Under previous Commission policy, the Broadcast Bureau indicates that this case would never have been brought to our attention at this time, but rather held in abeyance until such time as the WIYN and WPLK charges had been acted upon.  However, citing the authority of WAXY and the "informal" mandate handed them by the Commission at that time to "bring up" other such cases, Sumter's application has been processed by that Bureau and is now summarily granted by the majority, subject only to the "condition" that it might be reexamined after the final resolution of those outstanding charges.

Of course, this method of regulation is absurd.  As any student of administrative law can tell you, it is a rare commission or agency that has enough integrity to reverse more than one or two of its decisions a year.  Any process of "re-examination", even based upon the occurrence of some specified condition, implies that a decision has already been made.  Aside from the purely legal changes that occur in the rights and obligations of grantee and Commission alike, when a party has been licensed or granted some sort of permission to proceed with a commitment  [*520]  of its resources, bureaucratic inertia is most often an insurmountable obstacle to reasoned reconsideration.  Since the majority refused the suggestion that its grant in this case be made automatically conditional upon the outcome of the personal attack complaints, I would say that Mr. Gradick is safely in possession of a construction permit, with the clear implication that he is qualified in every way to hold one.

There is an important and dangerous line of precedent that has been established by these two cases (and by the large number of other, similar cases the Broadcast Bureau has been informally told to start bringing up).  It begins to appear that a licensee whose qualifications are being challenged in one proceeding can procure a de facto adjudication in his favor by the simple expedient of applying for (and being granted) some additional license or permit while the former case is still pending.  At the very least, he can create a good deal of momentum in his direction.  There can be no question but that a ruling favorable to a licensee on any issue relating to his overall broadcasting qualifications must in some way prejudice the attempt to build a case against him in any other such matter before the Commission.

What the majority has accomplished today is far more than just the promulgation of yet another piece of bad law or bad policy; sorrowfully, it is the utter subversion of much of what is left of the orderly processes under which this Commission is supposed to uphold the public interest.  If we can grant new licenses and permits to parties who are charged with serious personal attack and fairness violations (as in this case) or with significant antitrust allegations (the RKO-WAXY case), can we ever again deny an unchallenged application, without seeming arbitrary and capricious in the extreme? Congress itself could not have caused a greater degree of chaos for our procedures of fact finding, adjudication and review if it had repealed the public interest standard itself.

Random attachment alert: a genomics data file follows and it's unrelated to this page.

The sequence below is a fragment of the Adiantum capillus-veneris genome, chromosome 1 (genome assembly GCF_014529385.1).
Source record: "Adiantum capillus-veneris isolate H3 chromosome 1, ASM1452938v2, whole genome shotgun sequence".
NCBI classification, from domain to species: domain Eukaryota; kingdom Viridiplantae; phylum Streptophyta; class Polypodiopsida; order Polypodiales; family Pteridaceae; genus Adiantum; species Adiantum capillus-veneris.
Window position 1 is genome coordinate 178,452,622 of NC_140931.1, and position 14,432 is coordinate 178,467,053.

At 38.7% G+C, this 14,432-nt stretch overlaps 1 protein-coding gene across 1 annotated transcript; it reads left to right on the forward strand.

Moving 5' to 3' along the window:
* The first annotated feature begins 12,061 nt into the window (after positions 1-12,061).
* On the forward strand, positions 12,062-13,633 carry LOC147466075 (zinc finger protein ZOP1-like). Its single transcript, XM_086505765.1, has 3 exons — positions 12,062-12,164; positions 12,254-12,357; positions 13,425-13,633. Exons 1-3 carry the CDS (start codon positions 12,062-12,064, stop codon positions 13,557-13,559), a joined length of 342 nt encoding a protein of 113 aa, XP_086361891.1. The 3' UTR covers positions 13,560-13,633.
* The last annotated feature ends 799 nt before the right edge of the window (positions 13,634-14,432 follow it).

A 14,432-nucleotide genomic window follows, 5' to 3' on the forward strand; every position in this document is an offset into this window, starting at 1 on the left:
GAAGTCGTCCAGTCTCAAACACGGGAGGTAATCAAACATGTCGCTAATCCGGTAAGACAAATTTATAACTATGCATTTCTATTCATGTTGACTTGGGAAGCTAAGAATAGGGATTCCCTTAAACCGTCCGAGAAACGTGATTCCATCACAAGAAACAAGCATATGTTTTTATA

I dissent.


DISSENTING STATEMENT OF COMMISSIONER H. REX LEE

I dissent to the conditional grant of the application of Sumter Broadcasting Co., Inc. for a construction permit for a new Class A FM broadcast station at Americus, Georgia, for essentially the same reasons articulated in my statement concerning the assignment of Station WAXY-FM, Fort Lauderdale, Florida, to RKO General, Inc. n1 One of the principals of the corporate applicant has substantial ownership interests in two Georgia standard broadcast stations, n2 which have either been subject to a forfeiture notice or been the target of pending complaints relating to alleged violations of the Commission's personal attack rule (section 73.123) and Fairness Doctrine.  As a result, final action on Sumter's FM application should be deferred by the Commission pending ultimate resolution of outstanding matters that could have a real bearing on the assessment of the applicant's  [*521]  requisite qualifications.  As I noted in my dissenting statement in the RKO General case, whether or not a licensee's conduct is of sufficient gravity to warrant revocation or denial of renewal, it is critical in determining whether a licensee should be entrusted with an additional broadcast facility. 

n1 See FCC 72-1201, 26 RR 2d 228, relating to conditional grant of the application for assignment of the license of Station WAXY-FM, Fort Lauderdale, Florida, from Broward County Broadcasting Company to RKO General, Inc.

n2 L.E. Gradick is secretary-treasurer, director and 50 percent stockholder of Sumter Broadcasting Co., Inc. and is 100 percent owner of Station WPLK, Rockmart, Georgia, and 75 percent owner of Station WIYN, Rome, Georgia.